• There are no penalties for solving a situation by an alternate method. (Diplomacy and a blade give the same XP).
  • Exceptional roleplaying gives no XP, but gives Karma points to allow saves from death, re-rolls, extra turns, etc.
15.  How are traps located?
PC must actively engage in searching to get the dice rolls to locate a trap.  Obvious exception is a rogue with trapspotting, which is automatic.  You have to roleplay where you are searching... "I want to search the ceiling.. oh crap... what is that... pfft ..grrlrlggl... get this cloaker off of me!"

16.  Are retainers encouraged and how does morale work?
Role played.  Each individual character in the game is under control of either the DM or the players.  This controlling person gets to take on the best intentions of that entity and act accordingly.  Is the character you are paying to help really honorable, or are they going to stab you when you're in trouble, turn invisible, and take your stuff?

17.  How do I identify magic items?
Magic (identify), knowledge, by paying someone with magic or knowledge, or by dumbly seeing how something works.  The later is not recommended, but can be quite entertaining, at least for the GM i.e. the Boots of Skipping.

18.  Can I buy magic items?  Oh come on, how about just potions?
If someone is selling you can buy.  It is all role played.  

19.  Can I create magic items?  When and how?
Crafting needs be logically role played, which means crafting and creating is mostly going to occur in 'down time'.  Pathfinder has a solid set of rules for this type of thing.  This goes for other non-adventure activities, like if you wanted to use expeditious excavation to dig your own underground lair.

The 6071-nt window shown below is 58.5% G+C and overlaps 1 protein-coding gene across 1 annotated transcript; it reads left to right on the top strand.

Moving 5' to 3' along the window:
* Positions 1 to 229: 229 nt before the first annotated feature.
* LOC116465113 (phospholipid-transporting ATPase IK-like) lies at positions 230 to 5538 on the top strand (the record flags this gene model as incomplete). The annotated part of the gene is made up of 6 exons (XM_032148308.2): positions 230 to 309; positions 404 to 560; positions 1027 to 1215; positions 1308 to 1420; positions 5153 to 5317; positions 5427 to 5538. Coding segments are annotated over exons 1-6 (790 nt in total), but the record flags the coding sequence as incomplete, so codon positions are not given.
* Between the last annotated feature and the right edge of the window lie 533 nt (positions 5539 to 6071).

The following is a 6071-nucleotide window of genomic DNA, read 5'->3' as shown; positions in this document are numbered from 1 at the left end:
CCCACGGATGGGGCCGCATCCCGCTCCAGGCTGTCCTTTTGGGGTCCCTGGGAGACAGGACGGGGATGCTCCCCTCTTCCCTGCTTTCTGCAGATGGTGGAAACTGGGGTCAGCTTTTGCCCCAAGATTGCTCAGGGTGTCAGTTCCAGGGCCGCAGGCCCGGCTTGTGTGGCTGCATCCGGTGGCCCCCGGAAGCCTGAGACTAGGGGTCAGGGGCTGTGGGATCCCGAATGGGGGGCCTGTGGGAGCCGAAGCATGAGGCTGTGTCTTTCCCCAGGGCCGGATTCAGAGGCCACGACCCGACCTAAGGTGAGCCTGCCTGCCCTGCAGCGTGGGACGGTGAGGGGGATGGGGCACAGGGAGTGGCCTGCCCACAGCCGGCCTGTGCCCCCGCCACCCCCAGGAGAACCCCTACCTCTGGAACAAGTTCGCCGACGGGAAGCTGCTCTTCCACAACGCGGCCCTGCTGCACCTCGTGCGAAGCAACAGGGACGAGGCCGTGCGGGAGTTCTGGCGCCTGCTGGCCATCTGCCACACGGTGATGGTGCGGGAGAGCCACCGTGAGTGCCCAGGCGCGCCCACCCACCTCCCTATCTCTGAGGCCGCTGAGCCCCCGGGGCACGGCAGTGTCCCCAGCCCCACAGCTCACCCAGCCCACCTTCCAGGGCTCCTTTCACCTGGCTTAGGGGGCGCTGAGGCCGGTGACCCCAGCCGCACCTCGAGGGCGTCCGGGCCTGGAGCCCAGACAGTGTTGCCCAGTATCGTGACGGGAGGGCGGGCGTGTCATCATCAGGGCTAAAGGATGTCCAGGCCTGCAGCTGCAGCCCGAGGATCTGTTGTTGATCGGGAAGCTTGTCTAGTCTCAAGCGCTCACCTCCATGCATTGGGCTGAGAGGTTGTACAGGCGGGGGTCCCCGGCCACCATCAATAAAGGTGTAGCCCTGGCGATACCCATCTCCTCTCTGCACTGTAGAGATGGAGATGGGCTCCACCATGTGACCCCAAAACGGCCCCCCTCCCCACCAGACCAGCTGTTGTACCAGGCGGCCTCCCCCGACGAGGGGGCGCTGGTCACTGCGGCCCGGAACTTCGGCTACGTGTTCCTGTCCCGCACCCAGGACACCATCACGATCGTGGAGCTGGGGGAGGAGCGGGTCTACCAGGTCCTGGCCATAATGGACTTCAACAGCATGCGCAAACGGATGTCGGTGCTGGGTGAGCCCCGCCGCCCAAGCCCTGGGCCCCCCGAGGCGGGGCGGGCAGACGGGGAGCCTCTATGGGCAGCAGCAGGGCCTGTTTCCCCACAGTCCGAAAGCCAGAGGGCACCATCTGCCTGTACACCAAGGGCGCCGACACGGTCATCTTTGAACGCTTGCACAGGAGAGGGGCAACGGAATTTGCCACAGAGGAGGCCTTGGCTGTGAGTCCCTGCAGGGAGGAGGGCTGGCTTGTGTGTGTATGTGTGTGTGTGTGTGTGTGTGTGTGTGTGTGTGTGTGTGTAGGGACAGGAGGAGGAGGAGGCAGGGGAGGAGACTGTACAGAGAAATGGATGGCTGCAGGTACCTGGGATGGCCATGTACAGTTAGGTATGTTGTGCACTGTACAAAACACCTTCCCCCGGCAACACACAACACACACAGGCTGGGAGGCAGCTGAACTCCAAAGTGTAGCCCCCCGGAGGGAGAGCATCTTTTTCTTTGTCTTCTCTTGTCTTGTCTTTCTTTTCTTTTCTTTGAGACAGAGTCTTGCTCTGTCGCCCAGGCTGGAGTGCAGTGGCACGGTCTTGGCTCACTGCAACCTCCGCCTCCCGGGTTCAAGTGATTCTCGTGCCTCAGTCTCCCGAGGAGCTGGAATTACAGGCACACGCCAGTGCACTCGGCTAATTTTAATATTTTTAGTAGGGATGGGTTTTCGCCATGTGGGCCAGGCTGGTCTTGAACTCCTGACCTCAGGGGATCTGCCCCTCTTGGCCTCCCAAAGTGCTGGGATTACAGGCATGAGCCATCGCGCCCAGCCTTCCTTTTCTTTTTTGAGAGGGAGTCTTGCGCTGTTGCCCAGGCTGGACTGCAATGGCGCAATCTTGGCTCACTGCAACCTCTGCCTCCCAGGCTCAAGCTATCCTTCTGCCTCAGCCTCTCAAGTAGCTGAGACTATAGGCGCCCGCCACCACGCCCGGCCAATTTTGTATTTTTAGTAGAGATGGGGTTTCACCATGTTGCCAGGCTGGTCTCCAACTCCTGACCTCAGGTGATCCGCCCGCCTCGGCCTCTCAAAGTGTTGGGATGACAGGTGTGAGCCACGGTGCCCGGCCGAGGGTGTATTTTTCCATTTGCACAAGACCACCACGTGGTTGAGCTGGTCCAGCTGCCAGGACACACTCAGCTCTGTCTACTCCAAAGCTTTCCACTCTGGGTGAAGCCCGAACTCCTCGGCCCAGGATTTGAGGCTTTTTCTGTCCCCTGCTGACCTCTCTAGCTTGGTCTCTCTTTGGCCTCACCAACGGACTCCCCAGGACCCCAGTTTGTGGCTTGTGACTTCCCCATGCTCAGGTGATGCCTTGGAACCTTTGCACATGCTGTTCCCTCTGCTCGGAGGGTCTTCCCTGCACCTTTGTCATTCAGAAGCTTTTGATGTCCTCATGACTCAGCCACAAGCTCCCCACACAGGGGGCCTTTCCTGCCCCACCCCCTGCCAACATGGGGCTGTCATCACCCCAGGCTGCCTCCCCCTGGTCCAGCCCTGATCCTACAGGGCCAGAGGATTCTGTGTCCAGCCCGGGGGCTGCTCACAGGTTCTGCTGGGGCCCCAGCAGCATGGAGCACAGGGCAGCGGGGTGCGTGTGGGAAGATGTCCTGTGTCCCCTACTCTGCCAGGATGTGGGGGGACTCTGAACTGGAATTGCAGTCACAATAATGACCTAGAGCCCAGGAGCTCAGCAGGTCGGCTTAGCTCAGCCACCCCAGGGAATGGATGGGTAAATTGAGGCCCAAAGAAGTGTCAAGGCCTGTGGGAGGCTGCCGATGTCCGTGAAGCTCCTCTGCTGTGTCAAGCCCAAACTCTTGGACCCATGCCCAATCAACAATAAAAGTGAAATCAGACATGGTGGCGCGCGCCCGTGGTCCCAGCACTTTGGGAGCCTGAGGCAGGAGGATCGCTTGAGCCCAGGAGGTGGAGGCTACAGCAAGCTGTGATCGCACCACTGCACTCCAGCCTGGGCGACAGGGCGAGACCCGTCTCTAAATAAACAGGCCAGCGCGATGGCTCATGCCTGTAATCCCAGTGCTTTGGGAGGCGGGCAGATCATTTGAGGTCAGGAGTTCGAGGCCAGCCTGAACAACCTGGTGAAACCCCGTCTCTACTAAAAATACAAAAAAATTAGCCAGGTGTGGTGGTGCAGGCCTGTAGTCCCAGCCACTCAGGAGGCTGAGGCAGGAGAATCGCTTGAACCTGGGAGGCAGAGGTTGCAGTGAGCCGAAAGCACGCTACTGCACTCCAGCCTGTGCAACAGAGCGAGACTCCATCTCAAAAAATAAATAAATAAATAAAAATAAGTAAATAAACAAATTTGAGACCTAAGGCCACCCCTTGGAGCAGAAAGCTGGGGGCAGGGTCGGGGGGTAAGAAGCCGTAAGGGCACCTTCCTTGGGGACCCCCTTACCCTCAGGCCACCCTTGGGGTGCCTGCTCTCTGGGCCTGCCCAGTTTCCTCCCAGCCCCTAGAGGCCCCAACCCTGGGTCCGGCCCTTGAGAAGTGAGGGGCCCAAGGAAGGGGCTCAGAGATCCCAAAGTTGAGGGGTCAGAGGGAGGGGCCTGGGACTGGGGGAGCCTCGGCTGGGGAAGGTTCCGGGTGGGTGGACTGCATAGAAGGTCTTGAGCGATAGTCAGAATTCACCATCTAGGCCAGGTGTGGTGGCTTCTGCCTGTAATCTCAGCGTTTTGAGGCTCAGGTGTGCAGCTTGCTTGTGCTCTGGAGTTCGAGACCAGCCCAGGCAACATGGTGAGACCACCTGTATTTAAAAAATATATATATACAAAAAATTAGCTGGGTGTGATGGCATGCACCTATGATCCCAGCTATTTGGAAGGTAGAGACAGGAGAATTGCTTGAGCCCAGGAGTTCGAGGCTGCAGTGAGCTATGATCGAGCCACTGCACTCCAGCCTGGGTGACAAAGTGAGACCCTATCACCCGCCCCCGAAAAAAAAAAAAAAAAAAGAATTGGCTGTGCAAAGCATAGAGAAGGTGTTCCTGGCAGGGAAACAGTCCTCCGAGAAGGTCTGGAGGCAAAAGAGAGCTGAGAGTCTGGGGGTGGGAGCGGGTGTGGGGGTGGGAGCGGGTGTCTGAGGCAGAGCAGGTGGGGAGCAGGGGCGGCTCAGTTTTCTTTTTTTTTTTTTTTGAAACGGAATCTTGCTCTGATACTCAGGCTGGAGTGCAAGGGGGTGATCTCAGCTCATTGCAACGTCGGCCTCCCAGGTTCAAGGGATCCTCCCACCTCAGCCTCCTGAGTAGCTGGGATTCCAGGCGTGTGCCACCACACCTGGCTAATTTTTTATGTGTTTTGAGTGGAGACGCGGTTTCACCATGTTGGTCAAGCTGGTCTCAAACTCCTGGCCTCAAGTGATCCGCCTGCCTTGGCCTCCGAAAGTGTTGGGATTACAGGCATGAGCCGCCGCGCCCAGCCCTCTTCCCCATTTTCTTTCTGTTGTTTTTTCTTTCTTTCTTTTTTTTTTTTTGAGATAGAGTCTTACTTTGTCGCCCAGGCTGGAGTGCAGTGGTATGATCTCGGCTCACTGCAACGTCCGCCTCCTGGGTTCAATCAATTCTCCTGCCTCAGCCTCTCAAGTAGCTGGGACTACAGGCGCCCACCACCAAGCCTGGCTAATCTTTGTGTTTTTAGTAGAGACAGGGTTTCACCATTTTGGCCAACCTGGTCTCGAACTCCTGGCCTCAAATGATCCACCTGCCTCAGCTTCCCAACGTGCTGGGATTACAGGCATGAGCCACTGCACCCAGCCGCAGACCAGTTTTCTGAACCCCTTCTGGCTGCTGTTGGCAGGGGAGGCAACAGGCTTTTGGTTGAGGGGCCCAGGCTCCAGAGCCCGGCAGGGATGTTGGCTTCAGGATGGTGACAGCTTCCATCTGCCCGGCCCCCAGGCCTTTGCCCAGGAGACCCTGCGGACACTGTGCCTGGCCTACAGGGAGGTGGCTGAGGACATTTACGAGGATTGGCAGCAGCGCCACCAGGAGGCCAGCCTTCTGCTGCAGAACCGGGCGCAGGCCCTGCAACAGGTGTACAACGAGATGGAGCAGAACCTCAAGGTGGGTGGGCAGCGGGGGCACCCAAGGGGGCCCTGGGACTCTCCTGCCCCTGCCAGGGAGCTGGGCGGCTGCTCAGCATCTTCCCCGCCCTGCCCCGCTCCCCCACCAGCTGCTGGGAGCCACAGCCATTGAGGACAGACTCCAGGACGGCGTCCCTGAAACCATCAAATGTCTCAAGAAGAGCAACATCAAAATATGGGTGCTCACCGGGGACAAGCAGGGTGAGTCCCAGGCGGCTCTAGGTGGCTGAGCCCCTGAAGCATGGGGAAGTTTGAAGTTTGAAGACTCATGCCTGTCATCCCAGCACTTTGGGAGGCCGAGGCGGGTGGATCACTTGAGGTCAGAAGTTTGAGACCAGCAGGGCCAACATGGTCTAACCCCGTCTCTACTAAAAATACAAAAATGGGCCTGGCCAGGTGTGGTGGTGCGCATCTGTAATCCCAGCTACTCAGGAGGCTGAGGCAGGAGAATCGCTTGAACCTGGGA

20.  What about splitting the party?
Splitting the party can be the choice of the party or may happen naturally as part of the ongoing story.  This doesn't mean it is recommended.  Individual party members may always be 'split' in their knowledge of the situation.

Tuesday, February 28, 2012

No Pathfinder Friday

So we're skipping our game this Friday so I can recover from getting a tooth pulled.

Pathfinder to return next week.

Sunday, February 26, 2012

Stubbornness for the Door that was not There

So the great band of unnamed adventurers set out from Innsbruck for the Dungeon of Ruins.  The path across dirt wagon path through the meadows and snow of the region found them only one bit of brief company.  A large Mithral Hauler crossed their path for a few brief seconds as it thundered the trail from Van Guard to Innsbruck and beyond.


From the tales of the Alternate North:


"Land pirates, some people call them.  Dwarven gypsies.  Bullette trains.  Rumble wagons, as the gnomes call them.  These dwarven freight caravans are used exclusively for the transport of mithral across Faerun.  Developed by Dargo Heavyhammer, Mithral Haulers are an oddity of transportation.  They consist of a long set of mithral rods, interconnected with mithral chain and finally hooked on the front and back to massive yokes.  The mithral rods are then run underneath of huge caravan wagons that they are attached to.  The caravan wagons may be set up for cooking, quarters, or, most likely, hauling mithral.  The yokes are then attached to massive and rare domesticated bullettes which provide the pulling and pushing power.